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Love Disregarded, Rachel Blaufeld

Love Disregarded, Rachel Blaufeld

Love Disregarded by [Rachel Blaufeld, Pam Berehulke]

Genre: Romance|R

I’ve mixed feelings about this book. I loved Bex, but when it came to Aston she was a bit of a doormat. I loved Aston too, it was clear how he felt about Bex but…he let money and revenge guide him. That was OK ish when they were young, we all make mistakes, especially when young. We haven’t yet had enough life to assess whats important. When they reconnected though that first time Aston did it again, without the excuse of age. Then after years he decides he wants her and now….and she really just rolls over. Yes, I got that they had a Grand Passion, but the hurts of the past were still there. They had that passion then, this time they’ve both got others to consider, not just themselves. If I was Bex I’d have made him work Much Much harder the third time.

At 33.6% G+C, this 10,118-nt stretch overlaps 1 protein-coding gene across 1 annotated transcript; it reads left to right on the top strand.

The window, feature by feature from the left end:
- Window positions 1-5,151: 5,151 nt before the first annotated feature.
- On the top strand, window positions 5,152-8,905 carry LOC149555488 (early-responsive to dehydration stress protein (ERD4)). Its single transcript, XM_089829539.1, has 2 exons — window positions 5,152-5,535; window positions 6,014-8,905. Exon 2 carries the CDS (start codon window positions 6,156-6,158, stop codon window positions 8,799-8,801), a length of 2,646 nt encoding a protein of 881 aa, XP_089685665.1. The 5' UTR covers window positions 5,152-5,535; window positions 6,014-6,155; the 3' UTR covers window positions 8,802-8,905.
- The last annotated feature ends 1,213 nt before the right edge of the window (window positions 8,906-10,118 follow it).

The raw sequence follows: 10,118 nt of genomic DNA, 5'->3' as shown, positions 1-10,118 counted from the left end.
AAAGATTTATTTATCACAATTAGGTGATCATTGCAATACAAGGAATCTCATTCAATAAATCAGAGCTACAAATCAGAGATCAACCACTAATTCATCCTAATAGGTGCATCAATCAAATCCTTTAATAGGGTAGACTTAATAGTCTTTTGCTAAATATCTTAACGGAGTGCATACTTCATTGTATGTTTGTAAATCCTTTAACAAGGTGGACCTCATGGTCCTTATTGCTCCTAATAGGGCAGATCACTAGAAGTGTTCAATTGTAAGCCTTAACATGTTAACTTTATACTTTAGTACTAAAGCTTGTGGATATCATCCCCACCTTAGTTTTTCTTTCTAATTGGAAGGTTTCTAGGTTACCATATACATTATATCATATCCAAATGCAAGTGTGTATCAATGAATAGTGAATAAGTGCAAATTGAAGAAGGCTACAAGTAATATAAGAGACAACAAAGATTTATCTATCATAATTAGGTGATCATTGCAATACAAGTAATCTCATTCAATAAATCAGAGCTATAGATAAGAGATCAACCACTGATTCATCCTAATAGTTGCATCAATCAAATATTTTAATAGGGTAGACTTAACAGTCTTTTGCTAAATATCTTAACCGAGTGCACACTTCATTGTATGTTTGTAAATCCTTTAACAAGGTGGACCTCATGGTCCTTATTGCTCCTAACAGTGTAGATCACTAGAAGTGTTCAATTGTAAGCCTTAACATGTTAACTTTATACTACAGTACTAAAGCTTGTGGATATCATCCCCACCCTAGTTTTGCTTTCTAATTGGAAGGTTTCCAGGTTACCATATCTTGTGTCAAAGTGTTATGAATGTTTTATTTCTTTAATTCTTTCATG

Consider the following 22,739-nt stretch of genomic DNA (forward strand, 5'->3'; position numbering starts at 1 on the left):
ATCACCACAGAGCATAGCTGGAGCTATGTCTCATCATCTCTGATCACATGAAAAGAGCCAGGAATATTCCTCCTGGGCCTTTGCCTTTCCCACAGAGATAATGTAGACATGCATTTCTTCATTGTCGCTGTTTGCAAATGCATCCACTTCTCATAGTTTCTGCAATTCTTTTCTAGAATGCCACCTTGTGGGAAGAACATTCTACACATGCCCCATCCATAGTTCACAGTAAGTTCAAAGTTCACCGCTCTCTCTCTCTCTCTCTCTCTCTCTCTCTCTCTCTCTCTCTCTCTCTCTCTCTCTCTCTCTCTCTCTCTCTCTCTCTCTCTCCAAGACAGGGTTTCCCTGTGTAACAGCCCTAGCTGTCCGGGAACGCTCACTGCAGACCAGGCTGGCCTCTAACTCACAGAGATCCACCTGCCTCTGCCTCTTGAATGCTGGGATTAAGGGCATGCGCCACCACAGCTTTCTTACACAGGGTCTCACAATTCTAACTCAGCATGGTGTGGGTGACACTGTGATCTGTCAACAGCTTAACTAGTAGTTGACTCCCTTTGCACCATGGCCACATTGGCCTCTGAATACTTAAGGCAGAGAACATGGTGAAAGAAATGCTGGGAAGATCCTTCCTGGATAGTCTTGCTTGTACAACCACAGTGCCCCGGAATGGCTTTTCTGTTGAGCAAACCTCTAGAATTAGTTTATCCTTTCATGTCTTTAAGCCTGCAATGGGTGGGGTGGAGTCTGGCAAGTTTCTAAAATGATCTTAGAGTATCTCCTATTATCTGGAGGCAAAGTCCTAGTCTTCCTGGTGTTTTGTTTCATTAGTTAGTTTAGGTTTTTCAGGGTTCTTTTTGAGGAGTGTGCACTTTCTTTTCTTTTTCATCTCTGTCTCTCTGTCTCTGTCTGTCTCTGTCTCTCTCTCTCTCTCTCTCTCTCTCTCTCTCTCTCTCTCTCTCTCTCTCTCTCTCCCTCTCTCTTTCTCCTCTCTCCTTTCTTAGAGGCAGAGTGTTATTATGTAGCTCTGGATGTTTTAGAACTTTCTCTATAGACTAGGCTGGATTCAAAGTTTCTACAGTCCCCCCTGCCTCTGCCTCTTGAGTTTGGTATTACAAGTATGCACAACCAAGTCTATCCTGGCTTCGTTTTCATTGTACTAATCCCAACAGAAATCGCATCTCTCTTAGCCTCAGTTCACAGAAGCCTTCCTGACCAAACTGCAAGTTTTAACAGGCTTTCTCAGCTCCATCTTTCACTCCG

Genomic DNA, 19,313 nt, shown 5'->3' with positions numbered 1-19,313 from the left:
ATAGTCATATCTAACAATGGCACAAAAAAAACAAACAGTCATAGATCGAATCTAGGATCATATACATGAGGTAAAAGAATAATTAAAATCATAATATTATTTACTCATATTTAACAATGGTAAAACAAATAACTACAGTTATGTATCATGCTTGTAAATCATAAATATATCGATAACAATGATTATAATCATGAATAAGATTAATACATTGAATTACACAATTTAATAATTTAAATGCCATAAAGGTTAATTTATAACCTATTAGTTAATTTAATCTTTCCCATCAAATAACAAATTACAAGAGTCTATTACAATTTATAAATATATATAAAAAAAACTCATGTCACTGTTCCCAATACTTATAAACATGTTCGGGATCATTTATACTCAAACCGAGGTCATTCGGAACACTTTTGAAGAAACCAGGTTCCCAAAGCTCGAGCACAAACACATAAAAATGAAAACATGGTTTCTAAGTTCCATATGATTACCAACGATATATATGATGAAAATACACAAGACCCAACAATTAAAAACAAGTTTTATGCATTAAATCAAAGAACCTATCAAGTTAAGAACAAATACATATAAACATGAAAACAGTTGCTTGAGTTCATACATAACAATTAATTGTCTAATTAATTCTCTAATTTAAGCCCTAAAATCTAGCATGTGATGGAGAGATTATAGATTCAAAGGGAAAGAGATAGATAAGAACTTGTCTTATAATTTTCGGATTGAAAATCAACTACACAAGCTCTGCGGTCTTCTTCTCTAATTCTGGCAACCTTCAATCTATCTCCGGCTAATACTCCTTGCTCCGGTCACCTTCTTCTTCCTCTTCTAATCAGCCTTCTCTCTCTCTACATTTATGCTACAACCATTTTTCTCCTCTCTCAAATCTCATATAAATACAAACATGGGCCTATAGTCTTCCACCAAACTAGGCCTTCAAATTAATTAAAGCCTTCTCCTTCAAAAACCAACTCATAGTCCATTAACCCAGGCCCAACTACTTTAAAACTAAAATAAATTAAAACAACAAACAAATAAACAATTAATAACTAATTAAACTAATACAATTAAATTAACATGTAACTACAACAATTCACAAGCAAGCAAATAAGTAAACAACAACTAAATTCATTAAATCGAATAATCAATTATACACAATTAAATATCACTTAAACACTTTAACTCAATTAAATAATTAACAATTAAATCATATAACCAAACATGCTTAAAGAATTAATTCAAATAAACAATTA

I felt for Seth, he was just there. Used TBH and though Bex came to love him – sort of – it wasn’t the passion she had for Aston. Poor Seth could never live up to that. Never the less he’s a good guy, really steps up even when faced with unwanted surprises. He got a hard time IMO.
Milly and Mike, loved them. Hope things worked out for them.
The kids, all of them, were great. Really well balanced considering all they went through.
Aston’s parents, weak mother, vicious and cruel father. It kind of excuses his actions a little IMO, but only a little and only when he was younger.

Overall its a mixed book for me. I loved the passion, the so strong feelings between Bex and Aston. I loved the angst, I can never get too much of that, and would have liked it to last a bit longer. I hated that she let him get away with so much, and even up to the end he was just steamrollering his way through, expecting everyone to fall in line with his plans. It doesn’t matter if they were good plans, I felt for a solid future Bex needed to make him understand they were a partnership, she had equal say, not just let him carry on as before.

Stars: Three and a half, a good read but I had quite a few reservations about parts.

Arc via netgalley and publishers

Side Trip, Kerry Lonsdale

Side Trip, Kerry Lonsdale

Side Trip by [Kerry Lonsdale]

Genre: General Fiction (adult), Women’s Fiction.

* sign * Women’s fiction again, oh how I hate that outdated category. Its 2020, an outdated category.